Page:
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Messages - Sitting Coyote

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I wonder if they explore the link between agriculture, environmental degradation, eating grains and beans as staples, and the suite of diseases that go along with it?  Nice to see the report, but I suspect it falls far short of connecting the relevant dots. 

Anyone have access to the report so that enquiring minds don't have to pay for it?

Hot Topics / Re: RPD relationships/ dating
« on: May 25, 2010, 08:36:01 am »
I'd love to be in a relationship with someone who shared a raw paleo diet.  Any RPDers live in Vermont?

Exercise / Bodybuilding / Re: Cold water Therapy
« on: May 25, 2010, 08:33:13 am »
This isn't shower therapy per se, but for the last few years I've started swimming earlier and earlier in Lake Champlain, in northern Vermont, which is a reasonably short walk from my house. 

This year I jumped in April 2.  According to NOAA, the water temperature was 38 F (4 C).  The water was so cold it hurt my skin when I jumped in, but after ten seconds or so that passed and I swam until i started to shiver (which admittedly only took a minute or so).  I swam earlier this evening and the water temp has risen to 56 F (13 C) and could stay in for about ten minutes, although I was the only one at the crowded beach that was in the water at the time, and people were looking at me funny...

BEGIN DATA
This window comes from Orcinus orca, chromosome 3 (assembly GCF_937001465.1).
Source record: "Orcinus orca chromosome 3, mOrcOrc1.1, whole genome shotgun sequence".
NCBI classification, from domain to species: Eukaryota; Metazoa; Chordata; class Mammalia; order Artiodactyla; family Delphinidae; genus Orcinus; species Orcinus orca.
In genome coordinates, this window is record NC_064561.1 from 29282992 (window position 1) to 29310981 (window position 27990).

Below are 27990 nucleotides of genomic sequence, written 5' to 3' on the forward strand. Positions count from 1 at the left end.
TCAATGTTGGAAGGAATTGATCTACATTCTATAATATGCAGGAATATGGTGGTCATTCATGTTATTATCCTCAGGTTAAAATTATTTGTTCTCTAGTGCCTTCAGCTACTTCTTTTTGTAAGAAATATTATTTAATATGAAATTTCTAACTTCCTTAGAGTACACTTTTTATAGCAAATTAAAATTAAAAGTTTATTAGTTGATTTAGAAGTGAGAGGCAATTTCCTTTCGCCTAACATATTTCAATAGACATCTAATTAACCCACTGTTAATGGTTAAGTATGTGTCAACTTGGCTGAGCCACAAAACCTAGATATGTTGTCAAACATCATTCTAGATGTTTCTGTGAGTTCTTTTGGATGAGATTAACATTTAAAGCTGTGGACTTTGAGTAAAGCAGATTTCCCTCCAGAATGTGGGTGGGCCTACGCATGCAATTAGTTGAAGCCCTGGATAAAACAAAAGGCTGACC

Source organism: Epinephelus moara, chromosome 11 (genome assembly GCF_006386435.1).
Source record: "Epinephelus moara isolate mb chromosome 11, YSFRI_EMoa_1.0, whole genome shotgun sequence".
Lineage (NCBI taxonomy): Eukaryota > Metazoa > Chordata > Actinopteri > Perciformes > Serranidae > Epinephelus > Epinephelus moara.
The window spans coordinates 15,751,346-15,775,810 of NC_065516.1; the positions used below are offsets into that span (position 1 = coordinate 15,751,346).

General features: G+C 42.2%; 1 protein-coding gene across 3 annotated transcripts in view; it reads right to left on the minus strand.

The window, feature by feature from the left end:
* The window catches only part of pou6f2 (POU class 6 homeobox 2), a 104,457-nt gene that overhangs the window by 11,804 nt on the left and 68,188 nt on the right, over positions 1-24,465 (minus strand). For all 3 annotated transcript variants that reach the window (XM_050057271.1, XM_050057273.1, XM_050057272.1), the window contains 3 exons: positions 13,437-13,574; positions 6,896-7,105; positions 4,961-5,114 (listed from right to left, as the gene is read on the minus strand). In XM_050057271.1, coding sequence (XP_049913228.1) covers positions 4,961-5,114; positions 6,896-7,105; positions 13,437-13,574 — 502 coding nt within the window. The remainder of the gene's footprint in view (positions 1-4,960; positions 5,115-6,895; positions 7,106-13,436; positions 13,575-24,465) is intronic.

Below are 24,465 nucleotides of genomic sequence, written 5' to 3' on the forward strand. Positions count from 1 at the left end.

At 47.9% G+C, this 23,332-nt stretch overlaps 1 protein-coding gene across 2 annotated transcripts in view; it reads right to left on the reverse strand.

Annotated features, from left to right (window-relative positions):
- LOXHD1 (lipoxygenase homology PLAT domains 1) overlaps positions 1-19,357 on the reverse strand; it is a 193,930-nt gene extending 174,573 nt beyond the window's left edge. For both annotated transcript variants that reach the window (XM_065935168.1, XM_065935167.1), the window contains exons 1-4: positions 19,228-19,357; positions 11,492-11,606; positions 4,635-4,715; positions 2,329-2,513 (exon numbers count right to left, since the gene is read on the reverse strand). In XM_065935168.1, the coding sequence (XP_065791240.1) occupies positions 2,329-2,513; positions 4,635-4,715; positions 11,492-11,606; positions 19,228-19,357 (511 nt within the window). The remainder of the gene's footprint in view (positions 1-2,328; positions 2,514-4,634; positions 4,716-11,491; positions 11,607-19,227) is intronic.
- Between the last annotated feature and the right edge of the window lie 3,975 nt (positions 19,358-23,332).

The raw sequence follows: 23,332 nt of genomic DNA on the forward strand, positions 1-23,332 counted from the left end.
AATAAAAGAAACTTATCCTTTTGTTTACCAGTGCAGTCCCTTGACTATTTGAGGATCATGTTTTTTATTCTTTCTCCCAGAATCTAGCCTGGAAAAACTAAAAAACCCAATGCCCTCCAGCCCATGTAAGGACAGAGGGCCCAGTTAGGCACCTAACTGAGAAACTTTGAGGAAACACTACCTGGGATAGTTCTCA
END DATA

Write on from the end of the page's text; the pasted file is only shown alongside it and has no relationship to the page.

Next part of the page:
I think the coldest water I've swam in was about 34 F (1 C).  It was in the Bighorn Mountains in Wyoming.  It was a warm day in late May but there was still a fair amount of snow on the ground, and i found a deep pool while hiking and fishing and decided to strip down and jump in.  COLD!  I stayed in for less than a minute before i had to jump out and dry off, and even made a little fire to make some tea so i could regain my body temperature.  After i felt good again i fished in the pool and caught two brook trout.  I've never tasted fish that were so sweet and fresh!  Didn't eat them raw, though.  This was a few years ago, before I got into the raw paleo thing.

In the cooked paleo diet forum they believe in bacteria, parasites and taking prescription drugs.

I also believe in bacteria, parasites and taking prescription drugs.  There are bacteria and parasites, and people do take prescription drugs, although not me.

I'd guess the ratio between CPDers and RPDers is probably closer to 100:1.  I'm basing this off personal observations; I don't meet a lot of either group, so don't think the ratio could much exceed 100:1.  A lot of people certainly try CPD, but grains and beans are extremely addictive and most can't handle the withdrawl symptoms.  I've had several relatives try CPD, but abandoned ship within a month.  I admittedly fall off the wagon occasionally, particularly in social situations, although being RPD I've developed an affinity for the taste of raw meat, organs and eggs so getting back on the wagon is a seamless, swift process.   

Very cool. What do you hunt?

My primary quarry is whitetail deer, but i'll put in for a moose permit this year and would take any legal herbivore.  I'm also toying with the idea of buying a turkey tag this year, as i had a couple good shots last year during deer season but had to pass because i didn't have a tag.